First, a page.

Can a sequel undermine a classic film?

MGM wants to stop 'Raging Bull' sequel unsanctioned by studio

If there’s a certain futility to remaking classics in studio vaults, MGM’s recent suit to stop a follow-up to “Raging Bull” is a reminder of the sacred ground one risks encroaching upon in making a sequel.

Earlier this month, MGM filed suit against Jake LaMotta, the boxer who wrote the memoir on which “Raging Bull” was based, and the makers of the follow-up to Martin Scorsese’s original, regarded as one of the best if not the best movie of the 1980s.

The central issue is contractual, over the right of first refusal. MGM claims LaMotta recently sold film rights to his sequel book without offering it to the studio first, breaching a 1976 agreement.

But a side issue is the notion that mounting such a project without MGM risks undermining the original. MGM says it brought suit to “enforce its contractual rights and to protect the integrity and value” of “Raging Bull.” Citing among its claims the common law notion of unfair competition, MGM says in its suit that the defendants “are attempting to pass off” the film as a “legitimate” sequel rather than a “second-rate” appropriation of the “tremendous good will” toward “Raging Bull,” which starred Robert De Niro.

MGM’s suit is not about preventing a sequel, as the studio would have had no power to stop one had MGM been offered it and passed on it, but trying to halt a movie they had no part of. From a PR standpoint, the lawsuit draws attention to the fact that this is not a De Niro and Scorsese production. The follow-up, directed by Martin Guigui, stars William Forsythe as LaMotta.

“From the allegations in the complaint, it is clear that MGM is concerned that the producers are associating the sequel with the original masterpiece and can then trade off its value,” said Timothy Gorry, partner in Eisner, Kahan and Gorry. “They don’t want to have one of the gems of their collection associated with a sequel they believe is being produced in violation of their rights.”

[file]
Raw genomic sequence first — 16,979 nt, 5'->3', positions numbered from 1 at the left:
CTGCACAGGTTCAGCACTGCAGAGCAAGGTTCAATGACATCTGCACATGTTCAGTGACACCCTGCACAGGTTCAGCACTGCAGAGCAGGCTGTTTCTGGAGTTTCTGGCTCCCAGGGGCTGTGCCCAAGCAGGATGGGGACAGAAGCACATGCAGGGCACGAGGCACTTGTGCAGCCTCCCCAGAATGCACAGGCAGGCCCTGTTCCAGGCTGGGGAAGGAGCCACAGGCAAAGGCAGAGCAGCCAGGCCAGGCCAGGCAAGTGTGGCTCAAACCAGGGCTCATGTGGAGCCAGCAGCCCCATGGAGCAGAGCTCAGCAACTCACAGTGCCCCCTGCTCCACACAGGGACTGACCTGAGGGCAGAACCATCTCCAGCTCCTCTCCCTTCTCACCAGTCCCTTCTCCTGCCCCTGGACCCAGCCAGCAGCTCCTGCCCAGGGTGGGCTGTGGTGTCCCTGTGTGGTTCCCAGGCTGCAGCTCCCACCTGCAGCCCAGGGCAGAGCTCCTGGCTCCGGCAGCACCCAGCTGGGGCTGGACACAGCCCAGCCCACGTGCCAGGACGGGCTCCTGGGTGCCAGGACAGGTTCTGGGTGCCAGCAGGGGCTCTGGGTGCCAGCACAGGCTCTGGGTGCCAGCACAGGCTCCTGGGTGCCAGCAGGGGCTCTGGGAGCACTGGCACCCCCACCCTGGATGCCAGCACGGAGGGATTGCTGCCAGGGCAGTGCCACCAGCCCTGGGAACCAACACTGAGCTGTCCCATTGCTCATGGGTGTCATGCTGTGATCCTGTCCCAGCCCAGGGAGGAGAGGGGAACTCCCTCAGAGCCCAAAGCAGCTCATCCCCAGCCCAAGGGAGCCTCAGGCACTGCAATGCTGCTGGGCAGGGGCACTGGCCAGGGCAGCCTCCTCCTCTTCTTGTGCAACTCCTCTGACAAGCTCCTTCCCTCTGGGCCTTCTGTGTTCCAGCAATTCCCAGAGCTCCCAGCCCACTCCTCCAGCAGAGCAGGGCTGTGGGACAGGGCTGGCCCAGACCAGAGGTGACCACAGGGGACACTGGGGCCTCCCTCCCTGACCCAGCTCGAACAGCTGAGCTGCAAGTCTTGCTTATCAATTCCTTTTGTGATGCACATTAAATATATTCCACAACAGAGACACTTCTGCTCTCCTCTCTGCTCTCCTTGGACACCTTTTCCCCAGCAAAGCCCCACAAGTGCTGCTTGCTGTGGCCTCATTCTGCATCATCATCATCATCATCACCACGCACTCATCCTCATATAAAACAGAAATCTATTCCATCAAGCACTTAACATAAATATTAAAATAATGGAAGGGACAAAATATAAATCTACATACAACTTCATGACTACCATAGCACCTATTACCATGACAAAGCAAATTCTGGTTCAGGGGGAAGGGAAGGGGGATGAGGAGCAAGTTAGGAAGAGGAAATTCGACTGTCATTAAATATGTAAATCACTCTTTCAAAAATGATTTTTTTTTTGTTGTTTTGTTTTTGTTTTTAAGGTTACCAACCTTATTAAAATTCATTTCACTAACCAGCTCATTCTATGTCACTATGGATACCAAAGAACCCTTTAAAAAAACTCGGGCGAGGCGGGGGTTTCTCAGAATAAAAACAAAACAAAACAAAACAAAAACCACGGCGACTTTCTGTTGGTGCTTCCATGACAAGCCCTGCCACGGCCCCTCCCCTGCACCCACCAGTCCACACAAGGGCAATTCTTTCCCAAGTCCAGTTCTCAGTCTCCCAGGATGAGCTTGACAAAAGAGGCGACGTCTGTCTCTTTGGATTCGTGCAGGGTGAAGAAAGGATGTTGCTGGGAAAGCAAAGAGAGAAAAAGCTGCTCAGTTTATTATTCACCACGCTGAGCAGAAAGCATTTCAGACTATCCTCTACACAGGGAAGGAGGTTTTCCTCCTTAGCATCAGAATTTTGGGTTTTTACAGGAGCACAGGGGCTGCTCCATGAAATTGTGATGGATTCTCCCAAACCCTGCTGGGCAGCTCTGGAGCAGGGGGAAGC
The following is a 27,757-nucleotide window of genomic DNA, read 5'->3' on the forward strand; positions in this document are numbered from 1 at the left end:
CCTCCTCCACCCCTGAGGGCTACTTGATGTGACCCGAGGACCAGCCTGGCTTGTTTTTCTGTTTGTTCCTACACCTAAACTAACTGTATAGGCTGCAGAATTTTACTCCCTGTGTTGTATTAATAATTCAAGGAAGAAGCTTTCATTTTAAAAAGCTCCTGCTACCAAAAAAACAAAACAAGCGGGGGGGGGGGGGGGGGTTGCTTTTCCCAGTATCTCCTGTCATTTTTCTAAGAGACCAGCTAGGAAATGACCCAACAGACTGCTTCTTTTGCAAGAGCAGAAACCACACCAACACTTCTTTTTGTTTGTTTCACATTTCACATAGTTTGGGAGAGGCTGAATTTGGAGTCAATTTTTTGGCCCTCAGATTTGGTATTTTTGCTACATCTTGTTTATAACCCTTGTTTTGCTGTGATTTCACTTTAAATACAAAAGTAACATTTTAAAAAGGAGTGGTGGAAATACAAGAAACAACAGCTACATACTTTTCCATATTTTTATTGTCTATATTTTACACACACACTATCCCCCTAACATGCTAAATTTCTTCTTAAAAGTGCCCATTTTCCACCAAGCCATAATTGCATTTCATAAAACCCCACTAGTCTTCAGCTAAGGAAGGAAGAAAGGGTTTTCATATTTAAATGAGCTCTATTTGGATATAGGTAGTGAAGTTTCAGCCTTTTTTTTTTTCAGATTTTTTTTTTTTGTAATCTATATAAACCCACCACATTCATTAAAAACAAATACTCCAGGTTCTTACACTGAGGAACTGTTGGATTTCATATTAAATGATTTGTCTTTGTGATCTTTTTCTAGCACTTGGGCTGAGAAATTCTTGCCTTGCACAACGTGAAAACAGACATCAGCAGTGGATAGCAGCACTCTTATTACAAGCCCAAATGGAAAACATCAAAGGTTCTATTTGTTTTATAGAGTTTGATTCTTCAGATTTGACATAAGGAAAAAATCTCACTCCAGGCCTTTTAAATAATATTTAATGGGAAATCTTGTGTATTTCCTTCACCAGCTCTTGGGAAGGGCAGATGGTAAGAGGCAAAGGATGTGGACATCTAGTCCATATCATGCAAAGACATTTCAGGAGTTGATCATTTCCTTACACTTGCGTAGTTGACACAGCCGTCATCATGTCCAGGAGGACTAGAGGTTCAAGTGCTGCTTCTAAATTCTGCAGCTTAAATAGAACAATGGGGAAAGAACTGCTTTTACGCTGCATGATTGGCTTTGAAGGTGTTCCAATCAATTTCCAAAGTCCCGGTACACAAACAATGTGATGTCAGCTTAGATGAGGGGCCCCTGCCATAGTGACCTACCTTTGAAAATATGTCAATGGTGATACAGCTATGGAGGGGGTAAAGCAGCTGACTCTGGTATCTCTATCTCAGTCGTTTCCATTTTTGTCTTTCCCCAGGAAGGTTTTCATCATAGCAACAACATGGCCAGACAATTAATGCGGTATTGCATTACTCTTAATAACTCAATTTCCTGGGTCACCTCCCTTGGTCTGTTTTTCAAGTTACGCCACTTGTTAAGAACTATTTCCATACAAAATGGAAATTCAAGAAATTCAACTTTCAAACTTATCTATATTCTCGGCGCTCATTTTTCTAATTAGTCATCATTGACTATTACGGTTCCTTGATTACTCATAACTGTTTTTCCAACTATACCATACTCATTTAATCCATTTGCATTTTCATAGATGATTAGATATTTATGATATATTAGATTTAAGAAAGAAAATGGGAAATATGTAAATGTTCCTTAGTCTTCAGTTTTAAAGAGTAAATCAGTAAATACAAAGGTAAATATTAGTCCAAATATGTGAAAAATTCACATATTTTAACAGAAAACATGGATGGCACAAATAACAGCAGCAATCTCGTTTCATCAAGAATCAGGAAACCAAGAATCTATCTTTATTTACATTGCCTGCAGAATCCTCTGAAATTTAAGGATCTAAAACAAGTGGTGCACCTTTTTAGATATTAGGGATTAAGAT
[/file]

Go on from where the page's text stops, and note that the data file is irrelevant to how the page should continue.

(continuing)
The movie isn’t finished, so there’s no judging its quality. The producers and publicist did not return requests for comment.

“The real question is whether MGM would have agreed to the terms proposed by LaMotta,” said Michael J. Plonsker of Robins, Kaplan, Miller & Ciresi. “If not, then no harm, no foul. If yes, then MGM would likely have been required to produce a sequel. It seems like MGM would not have been happy with either of these results.”

Just the title “Raging Bull II” invites comparisons to the original, so it will meet the same skepticism that, say, Universal faced in releasing “The Sting II,” the 1983 follow-up to “The Sting.” (The sequel teamed Jackie Gleason and Mac Davis rather than Paul Newman and Robert Redford.) It may be just courting criticism to take on such projects, but doing so is sometimes just too tough to resist, a sentiment famously parodied when Buck Henry appeared as a writer pitching “The Graduate Part 2” in Robert Altman’s “The Player.”

Jeremiah Reynolds of Kinsella Weitzman Iser Kump & Aldisert notes that the studio is arguing on the one hand that it had right of first refusal, but on the other it is trying to halt a movie it may not have been able to stop anyway.

“The situation is very novel to begin with,” he said. Reynolds wonders why language in the original contract wasn’t put in that provided a stronger veto.

MGM is the successor in interest to the rights that were originally given to Chartoff-Winkler Prods. in 1976. Stronger sequel rights were being inserted into contracts back then, even when sequels weren’t such a craze, so the lack of such a veto clause presumably was part of the negotiation, or LaMotta did not want to give away such rights. Reynolds notes that the fact that there was no provision giving the producers either the exclusive right to a sequel or approval rights over a sequel indicates that it was not the intention of LaMotta to give them. I asked Irwin Winkler, but he said that it was just so long ago to recall the intricacies of what went into the contract back then.

The defendants have filed no response yet, and a settlement certainly isn’t out of the question.

Moreover, should MGM prevail at some point, there’s also the question of quantifying the impact “Raging Bull II” would have on the perception of “Raging Bull,” particularly when assessing damages. MGM cites “marketplace confusion,” i.e., that moviegoers will somehow believe that the second film is sanctioned by the studio.


Kenneth L. Doroshow has joined Jenner & Block’s Washington, D.C.. office as a partner in the firm’s content, media and entertainment practice. Doroshow had served as senior VP and general counsel of the Entertainment Software Assn.